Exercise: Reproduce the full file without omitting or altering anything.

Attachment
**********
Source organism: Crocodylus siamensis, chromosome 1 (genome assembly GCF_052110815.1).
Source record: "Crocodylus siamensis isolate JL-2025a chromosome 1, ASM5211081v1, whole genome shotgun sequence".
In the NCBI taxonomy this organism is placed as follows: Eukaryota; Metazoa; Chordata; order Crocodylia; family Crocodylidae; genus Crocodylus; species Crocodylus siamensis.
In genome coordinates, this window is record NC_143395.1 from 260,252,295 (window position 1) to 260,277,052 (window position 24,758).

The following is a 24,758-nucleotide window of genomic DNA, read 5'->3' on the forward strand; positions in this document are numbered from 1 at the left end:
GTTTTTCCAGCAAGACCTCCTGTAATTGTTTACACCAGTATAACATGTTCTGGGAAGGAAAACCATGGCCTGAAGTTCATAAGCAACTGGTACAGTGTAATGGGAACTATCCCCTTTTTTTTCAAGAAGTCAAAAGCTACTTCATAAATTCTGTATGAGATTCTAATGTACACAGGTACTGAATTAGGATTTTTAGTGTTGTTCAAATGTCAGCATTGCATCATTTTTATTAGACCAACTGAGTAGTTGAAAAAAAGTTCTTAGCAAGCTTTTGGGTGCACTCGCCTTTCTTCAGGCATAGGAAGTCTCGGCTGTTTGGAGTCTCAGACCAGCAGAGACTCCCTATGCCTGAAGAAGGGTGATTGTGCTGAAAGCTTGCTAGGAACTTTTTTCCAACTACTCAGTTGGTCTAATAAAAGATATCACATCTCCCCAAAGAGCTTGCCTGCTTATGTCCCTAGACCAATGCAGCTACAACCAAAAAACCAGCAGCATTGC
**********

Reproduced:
Source organism: Crocodylus siamensis, chromosome 1 (genome assembly GCF_052110815.1).
Source record: "Crocodylus siamensis isolate JL-2025a chromosome 1, ASM5211081v1, whole genome shotgun sequence".
In the NCBI taxonomy this organism is placed as follows: Eukaryota; Metazoa; Chordata; order Crocodylia; family Crocodylidae; genus Crocodylus; species Crocodylus siamensis.
In genome coordinates, this window is record NC_143395.1 from 260,252,295 (window position 1) to 260,277,052 (window position 24,758).

The following is a 24,758-nucleotide window of genomic DNA, read 5'->3' on the forward strand; positions in this document are numbered from 1 at the left end:
GTTTTTCCAGCAAGACCTCCTGTAATTGTTTACACCAGTATAACATGTTCTGGGAAGGAAAACCATGGCCTGAAGTTCATAAGCAACTGGTACAGTGTAATGGGAACTATCCCCTTTTTTTTCAAGAAGTCAAAAGCTACTTCATAAATTCTGTATGAGATTCTAATGTACACAGGTACTGAATTAGGATTTTTAGTGTTGTTCAAATGTCAGCATTGCATCATTTTTATTAGACCAACTGAGTAGTTGAAAAAAAGTTCTTAGCAAGCTTTTGGGTGCACTCGCCTTTCTTCAGGCATAGGAAGTCTCGGCTGTTTGGAGTCTCAGACCAGCAGAGACTCCCTATGCCTGAAGAAGGGTGATTGTGCTGAAAGCTTGCTAGGAACTTTTTTCCAACTACTCAGTTGGTCTAATAAAAGATATCACATCTCCCCAAAGAGCTTGCCTGCTTATGTCCCTAGACCAATGCAGCTACAACCAAAAAACCAGCAGCATTGC